Ah,the X or X discussion. Why must it always be like this. To start with, you can practice till your fingers fall of, you still won't be a magician. Script, Block, Edit, Rehearse, Repeat. And when I say rehearse, I do not mean practice. There are a lot of things missing in this story that no amount of practice, or live performance is likely to solve, and even if it did, it would likely solve it at the needless expense of countless audiences.

There is no substitute for experience, this is true, but there is no excuse for a lack or preparation. The audience has done nothing to deserve it.
Message: Posted by: Matt Malinas (May 2, 2006 04:53AM)
The timing was definetly not good. but then again , I am sure you all know those times when you feel prepared or you are anxious to show a trick that you love to someone and just perform. you can't help it. it happened to me a few times.
the reactions were not that great of course but it was allright.
what I think is that this friend of yours' is spending a lot of time practicing sleights but never takes into consideration the presentation. and he doesn't perform for laymen. that is a downside. performing for laymen is the best practice you can get.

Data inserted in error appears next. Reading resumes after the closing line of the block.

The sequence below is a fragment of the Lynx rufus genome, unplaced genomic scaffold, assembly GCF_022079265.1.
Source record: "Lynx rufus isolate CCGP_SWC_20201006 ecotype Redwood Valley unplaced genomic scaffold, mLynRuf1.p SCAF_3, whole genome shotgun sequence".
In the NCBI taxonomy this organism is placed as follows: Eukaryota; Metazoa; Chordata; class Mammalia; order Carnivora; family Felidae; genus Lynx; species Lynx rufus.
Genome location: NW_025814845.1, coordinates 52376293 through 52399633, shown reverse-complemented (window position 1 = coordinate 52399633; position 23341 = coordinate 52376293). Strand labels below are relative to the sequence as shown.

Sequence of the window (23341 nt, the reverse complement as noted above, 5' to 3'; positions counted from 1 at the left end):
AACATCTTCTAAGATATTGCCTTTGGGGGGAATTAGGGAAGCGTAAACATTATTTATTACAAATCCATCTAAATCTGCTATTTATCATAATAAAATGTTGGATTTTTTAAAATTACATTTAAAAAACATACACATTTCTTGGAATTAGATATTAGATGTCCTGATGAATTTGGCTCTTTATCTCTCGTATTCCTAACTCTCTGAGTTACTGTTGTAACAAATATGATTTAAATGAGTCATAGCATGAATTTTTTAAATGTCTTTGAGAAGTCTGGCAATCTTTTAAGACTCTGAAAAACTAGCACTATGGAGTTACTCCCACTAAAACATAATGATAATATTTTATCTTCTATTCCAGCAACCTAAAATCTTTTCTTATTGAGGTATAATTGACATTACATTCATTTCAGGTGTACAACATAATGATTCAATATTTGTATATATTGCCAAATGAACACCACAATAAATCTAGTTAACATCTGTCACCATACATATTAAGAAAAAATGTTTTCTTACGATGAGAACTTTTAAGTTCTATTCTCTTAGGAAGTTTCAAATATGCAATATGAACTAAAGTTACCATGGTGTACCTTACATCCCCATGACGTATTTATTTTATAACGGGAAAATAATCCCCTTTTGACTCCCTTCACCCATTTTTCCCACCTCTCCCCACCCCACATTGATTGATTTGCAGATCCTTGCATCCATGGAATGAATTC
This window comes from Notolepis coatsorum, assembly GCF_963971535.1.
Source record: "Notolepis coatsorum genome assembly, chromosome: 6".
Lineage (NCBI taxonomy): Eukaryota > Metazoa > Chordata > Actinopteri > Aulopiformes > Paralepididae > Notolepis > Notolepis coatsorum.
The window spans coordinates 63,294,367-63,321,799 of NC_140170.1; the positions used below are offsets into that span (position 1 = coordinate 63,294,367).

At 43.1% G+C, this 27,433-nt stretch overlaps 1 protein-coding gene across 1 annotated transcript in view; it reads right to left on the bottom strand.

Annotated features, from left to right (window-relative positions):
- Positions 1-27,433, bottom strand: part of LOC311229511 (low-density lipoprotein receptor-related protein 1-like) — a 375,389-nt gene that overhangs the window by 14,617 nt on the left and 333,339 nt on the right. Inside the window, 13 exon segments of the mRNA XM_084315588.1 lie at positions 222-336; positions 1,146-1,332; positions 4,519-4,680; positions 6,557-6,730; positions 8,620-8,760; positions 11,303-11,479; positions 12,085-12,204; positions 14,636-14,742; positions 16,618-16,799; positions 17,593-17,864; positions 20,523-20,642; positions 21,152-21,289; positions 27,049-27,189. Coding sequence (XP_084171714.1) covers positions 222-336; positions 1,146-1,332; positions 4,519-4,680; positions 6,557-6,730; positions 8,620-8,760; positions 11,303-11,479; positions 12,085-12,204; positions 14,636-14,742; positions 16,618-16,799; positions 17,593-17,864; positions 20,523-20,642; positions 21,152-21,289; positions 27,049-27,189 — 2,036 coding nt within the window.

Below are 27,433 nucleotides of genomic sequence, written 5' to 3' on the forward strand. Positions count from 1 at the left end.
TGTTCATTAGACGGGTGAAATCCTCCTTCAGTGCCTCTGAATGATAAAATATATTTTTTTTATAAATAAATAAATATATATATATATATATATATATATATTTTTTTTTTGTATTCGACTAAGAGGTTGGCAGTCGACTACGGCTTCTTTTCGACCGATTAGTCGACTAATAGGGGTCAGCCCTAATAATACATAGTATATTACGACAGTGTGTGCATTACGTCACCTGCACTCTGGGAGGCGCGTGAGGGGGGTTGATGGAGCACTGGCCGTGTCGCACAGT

he will eventually realize that something is not working and maybe he'll focus on his presentation.

Message: Posted by: rikbrooks (May 2, 2006 12:20PM)
That happens. It's the worst when you are first starting out. You aren't ready for it and it broadsides you. You've heard the horror stories so you practice, then more. You do it in front of other magicians, friends, you are ready, everyone says that you are ready. Here you go, it's a stranger, he smiles at you, sure, show me a trick.